Yes, I have AWD but that's due to the fact that I'm a skier combined with California's typical implementation of chain requirements, skipping R-1: "Chains, traction devices or snow tires are required on the drive axle of all vehicles except four wheel/ all wheel drive vehicles", and going direct to R-2: "Chains or traction devices are required on all vehicles except four wheel/ all wheel drive vehicles with snow-tread tires on all four wheels". As there's often lots of elevation gain and loss going up and driving around say Tahoe, you may find yourself going from bare pavement to snow and back to bare several times during a trip, and having to install and remove chains each time quickly gets old. Only on rare occasions do they raise it to R-3, (Chains/traction devices, no exceptions) and that's usually during a blizzard or ice, and you'll have chains on the entire time then, and usually want them (while they're legal, for me I don't mean cable chains). I've yet to have to put them on my now 15-year old Forester, but I tend to cherry pick my trips more than I used to, and of course I always carry them when there's a possibility of needing them.edatoakrun wrote:Jaguar promo video showing some of the convenience features:
BEV motors require virtually no maintenance (TSLA designs to date, excepted).GRA wrote:Maybe, but I doubt it. Unless you're pushing a car to its limits, there's simply no need for that level of traction and accel, and that means you can do without the added cost, weight, space* and added maintenance of two motors...edatoakrun wrote:Glad to see Jaguar gets it, that it is stupid to limit BEVs to a single axle for drive and regen.
Within a few years, I expect 2WD will be limited to only the cheapest of entry-level BEVs.
The added cost, weight and space of manufacturing an AWD BEV is minor in comparison to that required for ICEVs, yet if you look around the mix of private vehicles sold in a region like yours, where the average benefits of AWD are very slight, a huge proportion of buyer (including yourself, IIRC) opt for AWD.
There's no question that lots of people buy 4/AWD vehicles that they have no need for, but plenty of people don't. I'd love to see a sales breakdown of CUVs that are offered in both 2WD and 4/AWD, but here's a discussion on the RAV4 forum about why to choose one or the other, which discusses the same reason I mentioned, among others: http://www.rav4world.com/forums/99-4-3- ... s-4wd.html
While the market is definitely shifting (at the moment) to CUVs, there are still plenty of sedans being sold, and the average Civic/Corolla/Camry/Accord/Altima driver outside of snow country has zero need for it.
Extra weight's just that, not counting any knock-on effect, and as for volume, typically with AWD BEVs there's no room for a spare tire, rare as that's becoming.
As to maintenance, sure, an electric motor should be low maintenance compared to an ICE, but as my dad used to say, any optional equipment you don't have will never need any maintenance or replacement.
May or may not be true, but for most people that's irrelevant. After all, if efficiency were most people's priority they wouldn't be buying big CUVs/SUVs when they have no need of them. In the U.S., the major sales barrier to BEVs remains their high initial cost.edatoakrun wrote:In terms of total operating cost, AWD BEVs may actually be lower than 2WD versions, due to the added efficiency of higher fraction of deceleration energy recovery through regenerative braking, and the efficiency gains from having two gear ratios available, from using different final drive ratios on each wheel pair.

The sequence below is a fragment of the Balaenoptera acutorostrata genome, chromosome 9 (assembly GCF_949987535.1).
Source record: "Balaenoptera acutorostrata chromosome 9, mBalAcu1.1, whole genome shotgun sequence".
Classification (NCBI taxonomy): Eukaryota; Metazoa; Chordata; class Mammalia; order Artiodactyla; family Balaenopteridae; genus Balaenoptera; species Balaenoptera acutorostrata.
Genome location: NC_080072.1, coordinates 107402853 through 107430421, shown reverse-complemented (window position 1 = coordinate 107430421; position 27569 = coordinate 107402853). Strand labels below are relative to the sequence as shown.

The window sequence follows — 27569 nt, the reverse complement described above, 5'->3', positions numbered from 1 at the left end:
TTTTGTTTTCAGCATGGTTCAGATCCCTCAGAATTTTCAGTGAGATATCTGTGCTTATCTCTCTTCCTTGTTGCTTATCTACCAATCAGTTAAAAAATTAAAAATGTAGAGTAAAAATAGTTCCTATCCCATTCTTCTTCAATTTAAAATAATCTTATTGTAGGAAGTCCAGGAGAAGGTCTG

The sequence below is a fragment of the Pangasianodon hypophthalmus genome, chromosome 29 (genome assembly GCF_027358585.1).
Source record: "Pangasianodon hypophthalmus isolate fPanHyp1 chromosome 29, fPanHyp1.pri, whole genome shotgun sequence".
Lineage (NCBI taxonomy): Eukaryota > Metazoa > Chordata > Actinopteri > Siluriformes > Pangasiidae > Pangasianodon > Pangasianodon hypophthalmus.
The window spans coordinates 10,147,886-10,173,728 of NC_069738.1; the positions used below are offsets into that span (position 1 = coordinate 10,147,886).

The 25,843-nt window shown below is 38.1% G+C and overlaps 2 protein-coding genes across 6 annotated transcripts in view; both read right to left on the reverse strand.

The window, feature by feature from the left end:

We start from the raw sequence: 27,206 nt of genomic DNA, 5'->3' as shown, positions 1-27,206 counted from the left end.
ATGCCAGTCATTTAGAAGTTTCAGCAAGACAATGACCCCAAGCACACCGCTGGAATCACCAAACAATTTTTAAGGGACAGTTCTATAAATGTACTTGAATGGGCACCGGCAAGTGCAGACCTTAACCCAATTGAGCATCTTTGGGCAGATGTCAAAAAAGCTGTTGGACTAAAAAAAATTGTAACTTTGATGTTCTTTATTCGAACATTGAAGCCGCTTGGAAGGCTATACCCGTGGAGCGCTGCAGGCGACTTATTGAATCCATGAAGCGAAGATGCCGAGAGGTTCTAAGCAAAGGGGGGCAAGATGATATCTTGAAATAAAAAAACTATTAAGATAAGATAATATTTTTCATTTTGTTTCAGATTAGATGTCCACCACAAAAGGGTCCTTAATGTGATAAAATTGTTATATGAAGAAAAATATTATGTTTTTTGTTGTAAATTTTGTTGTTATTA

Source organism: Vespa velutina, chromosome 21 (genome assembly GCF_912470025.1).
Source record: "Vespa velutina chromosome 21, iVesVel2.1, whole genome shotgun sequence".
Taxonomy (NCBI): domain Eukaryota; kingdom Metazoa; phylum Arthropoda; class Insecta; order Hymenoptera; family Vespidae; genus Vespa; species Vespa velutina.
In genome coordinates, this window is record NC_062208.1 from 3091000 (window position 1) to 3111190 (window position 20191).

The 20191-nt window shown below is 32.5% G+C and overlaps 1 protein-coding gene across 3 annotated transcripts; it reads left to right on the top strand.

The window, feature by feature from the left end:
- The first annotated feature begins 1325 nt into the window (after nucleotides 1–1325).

Perhaps, if electricity prices do rise, but that assumes that the cost of wind/solar et al don't continue to decrease, and that we stay on what's primarily a central grid. I think there's a definite price cap for electricity due to home solar once storage becomes cheap enough.edatoakrun wrote:As electricity prices rise in the future as we phase out cheap fossil-fuel generation, and the AWD hardware costs decline, the cost/benefit ratio should increasingly improve for AWD BEVs, moving further and further down the price range for private vehicle sales.
Now we may see emerging classes of very low cost vehicles and/or fleet vehicles which replace private vehicles that, immune from buyers irrational preferences for AWD, that will be largely 2WD.
From suburban/urban cabs to long-distance BEVs limited to relatively constant high speeds on well-maintained highways, there may eventually be many new types of BEVs using only one pair of drive wheels.
The price of AWD will decline, but so will 2WD, and at the same time I think it likely we'll see a large shift to autonomous car-sharing. The companies that own those fleets will be the ones who will determine when or whether AWD is cost-effective, and if such fleets make up the majority of vehicles, as you say there will be a much more rational distribution of types, with special purpose vehicles being used only when they are really needed. As the typical vehicle only carries one or two people, with car-sharing it becomes unnecessary to own one designed to carry five or more just for the edge cases, and the energy savings of much smaller 2WD vehicles should far outweigh any efficiency gains of AWD in a larger one. An AWD Model S is efficient compared to a comparable ICE, but it's not as efficient as a Smart ED for the typical commute, where weight's more critical than drag. Once nearly everything's autonomous, removing crash-worthy structure and equipment will save even more weight.